The Polar Vortex Phenomenon

The Polar Vortex Phenomenon

Robert F. Bukaty

Paige Oatney, Staff Writer

Now that February has passed, Punxsutawney Phil saw his shadow, and spring just seems to be in our reach It’s as if the polar vortex we’ve had this winter is almost over. This phenomenon over winter called the polar vortex had caused temperatures to reach way below zero, some states in the U.S. becoming colder than Antarctica. Though many kids have been ecstatic with the lack of school due to this weather, many experts are concerned with how drastic these temperatures have been.

A polar vortex, according to SciJinks, is areas of low pressure that keeps the cold air trapped in the North and South poles of the Earth. Disturbances in the jet stream in the North Pole, which is a narrow band of strong air currents that circle the globe miles above Earth’s surface, plunge southward and cause the cold Arctic air to reach the United States. The vortex influences where the jet stream goes, so when it weakens, the jet stream can dive down south. Polar vortexes have been more common in the past five years due to the warming temperatures of the stratosphere, which is a layer of the Earth’s atmosphere extending to about 32 miles above the Earth’s surface. More evidence has been coming forward that with rising global temperatures, there could be many more cold winters to come as polar vortexes keep heading southward.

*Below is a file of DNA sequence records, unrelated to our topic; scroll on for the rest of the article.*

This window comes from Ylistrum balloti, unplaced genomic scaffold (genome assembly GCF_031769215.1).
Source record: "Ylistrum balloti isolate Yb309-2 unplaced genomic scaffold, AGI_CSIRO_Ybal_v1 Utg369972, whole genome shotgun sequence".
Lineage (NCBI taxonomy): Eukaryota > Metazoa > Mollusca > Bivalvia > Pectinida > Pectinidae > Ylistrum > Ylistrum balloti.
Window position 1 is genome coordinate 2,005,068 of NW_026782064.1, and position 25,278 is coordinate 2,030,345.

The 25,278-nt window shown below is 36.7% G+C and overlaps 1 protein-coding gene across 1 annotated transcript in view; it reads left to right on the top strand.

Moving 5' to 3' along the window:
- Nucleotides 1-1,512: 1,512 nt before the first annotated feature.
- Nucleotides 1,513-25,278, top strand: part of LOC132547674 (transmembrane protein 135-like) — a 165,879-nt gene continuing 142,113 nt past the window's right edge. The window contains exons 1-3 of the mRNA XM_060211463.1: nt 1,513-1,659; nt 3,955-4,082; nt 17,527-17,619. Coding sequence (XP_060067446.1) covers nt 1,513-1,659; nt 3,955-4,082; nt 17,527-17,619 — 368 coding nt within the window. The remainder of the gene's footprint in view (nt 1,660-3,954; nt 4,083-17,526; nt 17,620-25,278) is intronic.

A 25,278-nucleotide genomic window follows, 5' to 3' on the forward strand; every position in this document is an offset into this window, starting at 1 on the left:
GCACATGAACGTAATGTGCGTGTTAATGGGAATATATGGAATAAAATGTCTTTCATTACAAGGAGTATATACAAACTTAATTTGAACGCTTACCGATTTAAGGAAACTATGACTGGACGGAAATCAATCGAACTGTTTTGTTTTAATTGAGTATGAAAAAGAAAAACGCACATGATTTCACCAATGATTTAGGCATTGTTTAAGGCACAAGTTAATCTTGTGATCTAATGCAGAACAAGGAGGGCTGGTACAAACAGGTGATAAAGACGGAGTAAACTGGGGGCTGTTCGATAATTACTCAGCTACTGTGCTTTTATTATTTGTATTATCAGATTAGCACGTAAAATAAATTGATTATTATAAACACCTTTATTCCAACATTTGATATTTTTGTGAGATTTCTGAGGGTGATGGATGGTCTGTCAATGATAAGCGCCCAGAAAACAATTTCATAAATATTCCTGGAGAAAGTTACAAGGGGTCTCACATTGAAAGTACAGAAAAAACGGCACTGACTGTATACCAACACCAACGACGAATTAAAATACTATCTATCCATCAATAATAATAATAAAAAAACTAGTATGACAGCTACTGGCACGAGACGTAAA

Ohio reached some pretty low temperatures, an average low of negative four degrees fahrenheit. Though, with windchill, The Guardian reported the average was around negative 22 degrees fahrenheit . Most central Columbus schools rejoiced in the extended luxury weekend, many receiving two to three days off due to the cold. As frigid as the weather was in Ohio, many other cities in the U.S. got hit much worse. Chicago hit a whopping -48 with wind chill, ten degrees colder than Antarctica.

Many think that this is only a rare occurrence, but scientific evidence have shown that because the Arctic has been warming faster than the rest of the planet, allowing more heat to escape from the ocean because of the reducing amount of Arctic sea ice causing these polar vortexes. But, some scientists have said that the melting sea ice doesn’t affect the polar vortex as strongly as others think. They think that other factors, like long-term variations in sea surface temperatures and changes in the tropics, play a bigger role.

Even though it seems like our winter season is over, the polar vortex could last into early or even mid March. So, stay warm and hope that our rising global temperatures won’t cause any colder winters!